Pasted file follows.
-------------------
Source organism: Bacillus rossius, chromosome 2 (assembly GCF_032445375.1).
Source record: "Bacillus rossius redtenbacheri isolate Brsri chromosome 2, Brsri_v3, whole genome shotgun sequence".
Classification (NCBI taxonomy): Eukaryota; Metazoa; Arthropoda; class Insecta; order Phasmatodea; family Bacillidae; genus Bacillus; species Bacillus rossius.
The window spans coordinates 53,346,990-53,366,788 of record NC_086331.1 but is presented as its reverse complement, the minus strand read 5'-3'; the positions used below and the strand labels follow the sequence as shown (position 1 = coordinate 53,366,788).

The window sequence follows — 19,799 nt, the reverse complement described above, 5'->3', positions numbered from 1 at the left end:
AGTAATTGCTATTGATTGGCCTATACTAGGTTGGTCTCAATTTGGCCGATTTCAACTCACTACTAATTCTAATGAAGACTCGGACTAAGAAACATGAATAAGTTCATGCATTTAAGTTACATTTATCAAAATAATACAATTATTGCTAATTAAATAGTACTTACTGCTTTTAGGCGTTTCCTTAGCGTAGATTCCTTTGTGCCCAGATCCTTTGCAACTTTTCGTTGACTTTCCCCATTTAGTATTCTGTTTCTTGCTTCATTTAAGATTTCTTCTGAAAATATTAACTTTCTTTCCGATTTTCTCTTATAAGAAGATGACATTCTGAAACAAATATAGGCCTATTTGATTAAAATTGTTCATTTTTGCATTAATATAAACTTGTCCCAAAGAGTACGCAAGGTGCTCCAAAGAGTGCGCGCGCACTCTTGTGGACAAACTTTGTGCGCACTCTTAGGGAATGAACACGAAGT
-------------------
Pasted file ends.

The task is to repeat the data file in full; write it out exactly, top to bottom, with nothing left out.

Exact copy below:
Source organism: Bacillus rossius, chromosome 2 (assembly GCF_032445375.1).
Source record: "Bacillus rossius redtenbacheri isolate Brsri chromosome 2, Brsri_v3, whole genome shotgun sequence".
Classification (NCBI taxonomy): Eukaryota; Metazoa; Arthropoda; class Insecta; order Phasmatodea; family Bacillidae; genus Bacillus; species Bacillus rossius.
The window spans coordinates 53,346,990-53,366,788 of record NC_086331.1 but is presented as its reverse complement, the minus strand read 5'-3'; the positions used below and the strand labels follow the sequence as shown (position 1 = coordinate 53,366,788).

The window sequence follows — 19,799 nt, the reverse complement described above, 5'->3', positions numbered from 1 at the left end:
AGTAATTGCTATTGATTGGCCTATACTAGGTTGGTCTCAATTTGGCCGATTTCAACTCACTACTAATTCTAATGAAGACTCGGACTAAGAAACATGAATAAGTTCATGCATTTAAGTTACATTTATCAAAATAATACAATTATTGCTAATTAAATAGTACTTACTGCTTTTAGGCGTTTCCTTAGCGTAGATTCCTTTGTGCCCAGATCCTTTGCAACTTTTCGTTGACTTTCCCCATTTAGTATTCTGTTTCTTGCTTCATTTAAGATTTCTTCTGAAAATATTAACTTTCTTTCCGATTTTCTCTTATAAGAAGATGACATTCTGAAACAAATATAGGCCTATTTGATTAAAATTGTTCATTTTTGCATTAATATAAACTTGTCCCAAAGAGTACGCAAGGTGCTCCAAAGAGTGCGCGCGCACTCTTGTGGACAAACTTTGTGCGCACTCTTAGGGAATGAACACGAAGT